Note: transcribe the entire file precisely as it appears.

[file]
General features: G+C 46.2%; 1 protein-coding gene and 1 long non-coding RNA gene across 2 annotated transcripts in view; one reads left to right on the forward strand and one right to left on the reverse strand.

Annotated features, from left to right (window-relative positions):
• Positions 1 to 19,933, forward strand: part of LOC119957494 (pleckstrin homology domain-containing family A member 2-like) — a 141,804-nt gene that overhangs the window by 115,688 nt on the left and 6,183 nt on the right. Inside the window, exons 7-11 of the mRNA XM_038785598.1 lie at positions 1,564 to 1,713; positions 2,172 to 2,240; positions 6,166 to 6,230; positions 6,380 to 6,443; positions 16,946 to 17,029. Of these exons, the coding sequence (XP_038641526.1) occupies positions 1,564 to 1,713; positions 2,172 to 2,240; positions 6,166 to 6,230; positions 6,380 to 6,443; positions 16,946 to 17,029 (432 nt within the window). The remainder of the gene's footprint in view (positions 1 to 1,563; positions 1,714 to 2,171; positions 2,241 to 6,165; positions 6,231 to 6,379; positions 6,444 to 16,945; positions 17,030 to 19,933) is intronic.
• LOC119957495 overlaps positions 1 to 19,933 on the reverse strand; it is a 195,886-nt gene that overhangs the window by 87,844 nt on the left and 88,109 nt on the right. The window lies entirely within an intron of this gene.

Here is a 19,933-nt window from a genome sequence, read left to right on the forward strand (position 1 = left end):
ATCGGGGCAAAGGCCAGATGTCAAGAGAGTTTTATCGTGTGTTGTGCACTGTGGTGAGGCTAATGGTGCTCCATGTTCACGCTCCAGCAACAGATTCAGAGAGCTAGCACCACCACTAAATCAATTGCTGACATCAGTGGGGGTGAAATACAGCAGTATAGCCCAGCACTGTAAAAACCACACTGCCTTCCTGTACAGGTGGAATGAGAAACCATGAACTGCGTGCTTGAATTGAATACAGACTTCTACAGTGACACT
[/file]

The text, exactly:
General features: G+C 46.2%; 1 protein-coding gene and 1 long non-coding RNA gene across 2 annotated transcripts in view; one reads left to right on the forward strand and one right to left on the reverse strand.

Annotated features, from left to right (window-relative positions):
• Positions 1 to 19,933, forward strand: part of LOC119957494 (pleckstrin homology domain-containing family A member 2-like) — a 141,804-nt gene that overhangs the window by 115,688 nt on the left and 6,183 nt on the right. Inside the window, exons 7-11 of the mRNA XM_038785598.1 lie at positions 1,564 to 1,713; positions 2,172 to 2,240; positions 6,166 to 6,230; positions 6,380 to 6,443; positions 16,946 to 17,029. Of these exons, the coding sequence (XP_038641526.1) occupies positions 1,564 to 1,713; positions 2,172 to 2,240; positions 6,166 to 6,230; positions 6,380 to 6,443; positions 16,946 to 17,029 (432 nt within the window). The remainder of the gene's footprint in view (positions 1 to 1,563; positions 1,714 to 2,171; positions 2,241 to 6,165; positions 6,231 to 6,379; positions 6,444 to 16,945; positions 17,030 to 19,933) is intronic.
• LOC119957495 overlaps positions 1 to 19,933 on the reverse strand; it is a 195,886-nt gene that overhangs the window by 87,844 nt on the left and 88,109 nt on the right. The window lies entirely within an intron of this gene.

Here is a 19,933-nt window from a genome sequence, read left to right on the forward strand (position 1 = left end):
ATCGGGGCAAAGGCCAGATGTCAAGAGAGTTTTATCGTGTGTTGTGCACTGTGGTGAGGCTAATGGTGCTCCATGTTCACGCTCCAGCAACAGATTCAGAGAGCTAGCACCACCACTAAATCAATTGCTGACATCAGTGGGGGTGAAATACAGCAGTATAGCCCAGCACTGTAAAAACCACACTGCCTTCCTGTACAGGTGGAATGAGAAACCATGAACTGCGTGCTTGAATTGAATACAGACTTCTACAGTGACACT